Transparency, robust regulations key to boost property investments
Promoting an environment of transparency and well-defined regulatory policies will play a crucial role in attracting real estate investments into Qatar, an executive of Cushman and Wakefield has said.
Johnny Archer, head of Consulting and Research at Cushman and Wakefield, made the statement Wednesday during the firm’s regular real estate ‘Breakfast Seminar’, where he was joined by other speakers Edd Brookes, GM & head of Middle East, and Mairead Hughes, Country Manager Qatar, Oman & Kuwait, RICS.
Archer lauded the recent measures implemented by the Qatari government, such as the online real estate platform, the establishment of a new Real Estate Regulatory Authority, and the inaugural meeting of Qatar Chamber’s Real Estate Committee.
He emphasised that a transparent and well-regulated market is imperative in attracting real estate investment. “Qatar’s real estate market adjusts and matures following years of strong growth ahead of the World Cup, and receiving advice from real estate professionals has never been more important.”
Discussing the firm’s ‘Q4 Real Estate Market Review’, Archer pointed out that recent months have seen increased activity in the government sector.
“We understand that in excess of 70,000sqm of office space across West Bay and Msheireb has either been leased or is under offer to various government entities. These transactions will see the availability of vacant office space in West Bay reduce to approximately 15%, while overall availability in the prime office districts of Msheireb, Lusail, and West Bay is approximately 21%.
“The fall in availability in recent years is reflective of a number of large-scale leases by government entities or the oil and gas sector. This includes the vast Abdullah Bin Hamad Al Attiyah District, occupied in its entirety by Qatar Energy.”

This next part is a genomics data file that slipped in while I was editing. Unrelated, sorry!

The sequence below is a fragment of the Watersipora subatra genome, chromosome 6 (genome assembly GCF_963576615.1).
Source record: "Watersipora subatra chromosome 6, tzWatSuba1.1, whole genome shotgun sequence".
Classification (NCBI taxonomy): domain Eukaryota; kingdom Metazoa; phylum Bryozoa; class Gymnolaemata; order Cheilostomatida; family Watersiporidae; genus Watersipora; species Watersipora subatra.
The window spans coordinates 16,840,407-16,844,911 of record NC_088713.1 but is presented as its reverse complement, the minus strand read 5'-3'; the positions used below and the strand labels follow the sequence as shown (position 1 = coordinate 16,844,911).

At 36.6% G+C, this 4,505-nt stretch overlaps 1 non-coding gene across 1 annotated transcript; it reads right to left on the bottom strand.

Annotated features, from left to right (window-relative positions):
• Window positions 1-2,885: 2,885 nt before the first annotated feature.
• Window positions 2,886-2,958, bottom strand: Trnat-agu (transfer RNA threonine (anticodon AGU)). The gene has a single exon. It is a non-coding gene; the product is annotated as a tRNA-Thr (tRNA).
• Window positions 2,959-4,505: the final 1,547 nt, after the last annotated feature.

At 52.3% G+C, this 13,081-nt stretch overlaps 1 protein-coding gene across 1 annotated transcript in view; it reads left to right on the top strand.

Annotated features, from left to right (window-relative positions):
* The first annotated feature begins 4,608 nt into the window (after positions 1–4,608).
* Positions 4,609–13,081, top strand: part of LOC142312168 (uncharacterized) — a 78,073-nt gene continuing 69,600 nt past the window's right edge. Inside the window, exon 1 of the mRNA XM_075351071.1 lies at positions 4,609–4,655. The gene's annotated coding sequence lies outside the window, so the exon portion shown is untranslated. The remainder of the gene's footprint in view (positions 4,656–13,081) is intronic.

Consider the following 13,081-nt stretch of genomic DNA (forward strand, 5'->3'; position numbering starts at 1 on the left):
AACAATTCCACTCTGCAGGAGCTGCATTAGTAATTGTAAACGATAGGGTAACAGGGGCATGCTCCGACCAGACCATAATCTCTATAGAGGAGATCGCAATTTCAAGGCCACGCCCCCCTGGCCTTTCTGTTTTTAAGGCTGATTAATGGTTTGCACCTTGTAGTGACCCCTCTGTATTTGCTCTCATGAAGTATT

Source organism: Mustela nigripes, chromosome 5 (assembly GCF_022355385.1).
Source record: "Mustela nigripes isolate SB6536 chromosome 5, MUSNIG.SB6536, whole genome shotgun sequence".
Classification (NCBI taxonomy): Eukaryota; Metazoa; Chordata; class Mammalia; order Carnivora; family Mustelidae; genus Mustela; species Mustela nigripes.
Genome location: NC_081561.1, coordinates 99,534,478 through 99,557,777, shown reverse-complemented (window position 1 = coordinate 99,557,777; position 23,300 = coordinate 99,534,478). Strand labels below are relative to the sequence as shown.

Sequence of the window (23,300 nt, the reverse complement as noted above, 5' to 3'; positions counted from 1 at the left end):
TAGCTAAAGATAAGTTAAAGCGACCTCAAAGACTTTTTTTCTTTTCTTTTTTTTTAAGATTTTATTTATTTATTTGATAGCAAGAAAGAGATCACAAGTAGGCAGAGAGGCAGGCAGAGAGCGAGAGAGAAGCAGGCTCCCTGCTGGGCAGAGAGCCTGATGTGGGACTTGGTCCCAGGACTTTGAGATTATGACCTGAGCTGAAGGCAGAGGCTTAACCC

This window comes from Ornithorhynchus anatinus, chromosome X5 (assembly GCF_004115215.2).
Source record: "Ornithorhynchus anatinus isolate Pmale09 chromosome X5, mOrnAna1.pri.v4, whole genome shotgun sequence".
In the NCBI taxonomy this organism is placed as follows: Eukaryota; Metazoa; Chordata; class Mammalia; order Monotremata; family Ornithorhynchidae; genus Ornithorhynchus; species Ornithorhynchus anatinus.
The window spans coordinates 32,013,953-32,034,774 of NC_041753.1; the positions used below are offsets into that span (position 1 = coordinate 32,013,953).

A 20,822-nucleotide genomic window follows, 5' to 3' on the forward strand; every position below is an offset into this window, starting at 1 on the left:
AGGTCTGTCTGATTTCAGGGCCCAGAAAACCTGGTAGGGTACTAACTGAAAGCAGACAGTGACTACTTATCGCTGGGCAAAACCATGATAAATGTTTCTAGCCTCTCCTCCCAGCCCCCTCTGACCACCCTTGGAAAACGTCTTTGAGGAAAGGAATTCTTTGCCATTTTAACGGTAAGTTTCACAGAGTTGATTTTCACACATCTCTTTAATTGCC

According to Archer, “The current oversupply of office space in Qatar will continue to be a drag on office rent. The supply of purpose-built office accommodation in Qatar has reached approximately 5.4mn sq m in 2024 with an estimated 1.3mn to 1.4mn sqm of vacant space available.”
Archer said new apartment buildings have attracted strong demand from residents looking to upgrade. This demand means that many new buildings in good locations often reach full occupancy “within three months,” he noted.
“While tourist arrivals have increased significantly, occupancy rates fell from 58% in H1 2022 to 53%, due largely to an increase in hotel room supply over that period. Between June 2022 and June 2023, the supply of hotel rooms increased by 27% to 38,754.
“While the unprecedented increase in supply in the approach to the World Cup has put pressure on performance metrics, ADRs remained stable at QR425 for the first six months of the year. Over the second half of the year, figures from the Planning and Statistics Authority showed that occupancy rates remained stable between 52% and 58% with a spike to 66% in October.
On the retail market, Archer added: “Some of Qatar’s main malls have indicated that footfall and spending have remained consistent this year. The increase in supply over recent years has, however, seen both footfall and occupancy drop in some of Doha’s older malls, as properties compete for a finite number of retailers and F&B operators. While there is an increasing disparity between malls, Cushman and Wakefield estimate that there is now an overall vacancy rate of more than 20% (by unit) in Qatar’s 20 largest malls.
“Retail mall managers have reported the noticeable impact that international geopolitics has had in Q4. A number of international brands have seen a downturn in trade due to the war in Gaza. It is unclear what impact geopolitics and associated consumer behaviour will have on Qatar’s retail market in 2024.”
Source: Gulf Times